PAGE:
A clear, smooth reading of an interesting story with some challenging words and accents.
I enjoyed this. While it isn't entirely factual, it is an interesting view of the story before and behind the first male-to-female transgender surgery, and gives a well fleshed out setting of the time this took place.
Homemaker, married to Dave Bargar, mother of 8, Christian, Seventh-day Adventist, love to read!
An amazing glimpse into a world I cannot even imagine. Filled me with empathy for others struggling with these issues.
and a penny for your thoughts
Nicely told story but what the heck kind of ending is that? What a disappointment. I won't give any spoilers but I'll say that this is a real rip off when it comes to the ending. You will have to Google sources to find out what happened. That's ridiculous. Otherwise, very nice narration.
Avid listener on my daily commute!
The insights into what makes up the core of our sexuality, and how there are many subtle shadings and grey areas of human desire, which is fluid, nonlinear, and not merely binary male or female.
Lili, and the ways she is distinct from Einar.
No, but I would like to; he was the perfect voice for this material.
Greta, because unfortunately the absence of any real delving into her thoughts and feelings was what kept this from being a five star listen for me. Where was she, psychologically speaking, as Einar and Lili began to emerge as distinctly different personalities? How did she feel about her marriage to Einar? These are the questions I would love to be able to ask.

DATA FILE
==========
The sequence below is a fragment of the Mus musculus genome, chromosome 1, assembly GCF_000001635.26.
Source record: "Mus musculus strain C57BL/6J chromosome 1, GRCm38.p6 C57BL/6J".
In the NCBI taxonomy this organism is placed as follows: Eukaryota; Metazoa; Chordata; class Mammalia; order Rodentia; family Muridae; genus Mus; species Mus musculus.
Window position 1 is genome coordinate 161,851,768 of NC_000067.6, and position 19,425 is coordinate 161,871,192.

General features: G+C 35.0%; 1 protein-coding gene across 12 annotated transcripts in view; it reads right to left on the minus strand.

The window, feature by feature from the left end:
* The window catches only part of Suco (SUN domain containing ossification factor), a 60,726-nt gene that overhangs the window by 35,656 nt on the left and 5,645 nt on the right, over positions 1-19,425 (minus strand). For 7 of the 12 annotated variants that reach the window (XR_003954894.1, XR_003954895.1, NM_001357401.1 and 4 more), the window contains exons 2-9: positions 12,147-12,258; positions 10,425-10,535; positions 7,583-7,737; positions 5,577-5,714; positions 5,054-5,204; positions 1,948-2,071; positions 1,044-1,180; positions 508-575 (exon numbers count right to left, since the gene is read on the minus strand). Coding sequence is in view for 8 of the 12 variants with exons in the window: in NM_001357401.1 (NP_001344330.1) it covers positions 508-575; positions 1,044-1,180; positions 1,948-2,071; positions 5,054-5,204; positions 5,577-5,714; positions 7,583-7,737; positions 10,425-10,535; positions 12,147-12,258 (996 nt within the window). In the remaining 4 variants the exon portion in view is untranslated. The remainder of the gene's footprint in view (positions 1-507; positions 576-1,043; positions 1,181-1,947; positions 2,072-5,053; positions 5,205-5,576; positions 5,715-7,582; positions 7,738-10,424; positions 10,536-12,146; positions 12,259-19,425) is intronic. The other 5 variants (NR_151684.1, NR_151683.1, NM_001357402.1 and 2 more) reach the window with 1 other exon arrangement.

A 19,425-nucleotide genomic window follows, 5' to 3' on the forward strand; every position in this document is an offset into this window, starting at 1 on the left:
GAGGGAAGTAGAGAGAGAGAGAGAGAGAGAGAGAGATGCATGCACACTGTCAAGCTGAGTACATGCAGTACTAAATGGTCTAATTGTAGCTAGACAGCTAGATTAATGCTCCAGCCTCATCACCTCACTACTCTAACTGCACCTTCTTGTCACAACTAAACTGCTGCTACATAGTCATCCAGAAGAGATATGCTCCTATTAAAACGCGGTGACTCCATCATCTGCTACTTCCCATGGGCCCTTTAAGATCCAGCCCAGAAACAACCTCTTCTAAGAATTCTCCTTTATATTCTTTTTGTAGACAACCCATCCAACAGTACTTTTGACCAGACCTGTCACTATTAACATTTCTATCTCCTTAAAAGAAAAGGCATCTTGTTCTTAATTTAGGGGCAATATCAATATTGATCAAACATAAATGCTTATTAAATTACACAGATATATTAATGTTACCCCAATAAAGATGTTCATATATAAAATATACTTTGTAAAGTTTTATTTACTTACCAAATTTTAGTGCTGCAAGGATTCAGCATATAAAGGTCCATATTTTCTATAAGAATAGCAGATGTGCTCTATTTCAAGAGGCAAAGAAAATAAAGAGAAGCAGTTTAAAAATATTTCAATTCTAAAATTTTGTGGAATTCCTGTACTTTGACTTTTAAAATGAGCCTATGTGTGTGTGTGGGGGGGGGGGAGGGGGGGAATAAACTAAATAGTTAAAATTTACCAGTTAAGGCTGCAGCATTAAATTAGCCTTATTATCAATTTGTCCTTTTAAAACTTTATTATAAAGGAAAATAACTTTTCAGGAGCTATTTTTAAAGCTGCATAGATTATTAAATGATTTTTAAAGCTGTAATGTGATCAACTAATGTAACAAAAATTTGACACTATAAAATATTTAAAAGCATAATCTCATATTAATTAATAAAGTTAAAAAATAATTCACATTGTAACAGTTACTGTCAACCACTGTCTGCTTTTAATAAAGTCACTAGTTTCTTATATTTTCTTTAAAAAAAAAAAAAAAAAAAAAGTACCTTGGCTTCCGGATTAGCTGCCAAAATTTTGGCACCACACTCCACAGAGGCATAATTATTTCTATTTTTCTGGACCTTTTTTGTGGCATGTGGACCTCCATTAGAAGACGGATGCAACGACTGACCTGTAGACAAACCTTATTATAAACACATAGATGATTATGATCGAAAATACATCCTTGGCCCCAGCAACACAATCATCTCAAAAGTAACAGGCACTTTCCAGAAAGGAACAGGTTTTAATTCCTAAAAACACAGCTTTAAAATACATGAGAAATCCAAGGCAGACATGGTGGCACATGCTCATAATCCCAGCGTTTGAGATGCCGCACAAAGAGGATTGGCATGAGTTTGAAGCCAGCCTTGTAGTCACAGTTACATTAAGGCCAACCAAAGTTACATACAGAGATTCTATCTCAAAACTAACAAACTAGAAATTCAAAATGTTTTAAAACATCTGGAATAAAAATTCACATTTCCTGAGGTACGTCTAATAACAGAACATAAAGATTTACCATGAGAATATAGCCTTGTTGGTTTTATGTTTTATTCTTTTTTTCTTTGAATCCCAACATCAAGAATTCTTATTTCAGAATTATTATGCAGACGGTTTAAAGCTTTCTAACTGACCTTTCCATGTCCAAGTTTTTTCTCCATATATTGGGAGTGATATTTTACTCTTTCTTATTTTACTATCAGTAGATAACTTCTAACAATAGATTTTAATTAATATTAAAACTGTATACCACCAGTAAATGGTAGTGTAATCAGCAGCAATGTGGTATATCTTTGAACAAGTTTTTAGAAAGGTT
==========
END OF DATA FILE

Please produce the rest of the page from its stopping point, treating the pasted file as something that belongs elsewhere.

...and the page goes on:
A solid credit-worthy listen. You won't be disappointed. I look forward very much to the upcoming film version!
Very happy I found this book on Amazon. It's captivating. Rich characters, psychological depth. We can feel personal transformation at work.
I had originally bought this to listen to while I run - but loved it so much that I ended up listening a lot more than that. Absolutely perfect until the very last few paragraphs.
I don't like to see movies before I read (listen) to the book so I have no idea how the movie treats the story.
So, not knowing where the story was going, I was totally engrossed by the story at the beginning.
The slow, bit-by-bit progression of the lead character into his transformation to identify as a woman was well done. It starts with just cross-dressing to model, then dressing outside, and then creating a full life for his female character.
But then it got really cumbersome with the medical aspects of the transformation including surgery that was extreme to begin with and then went so out of the norm as to be ludicrous.
If the story had stayed psychological it would have been great. But after the character is butchered by the great doctor, everything goes downhill—the characters health as well as the book.
It's a long book that should have been about 1/3 shorter.
HOWEVER the narrator deserves an award. Without resorting to cliche Danish accents, he manages to capture the spirit of the American characters and differentiate them from the Danish and European ones.
It added much to the enjoyment.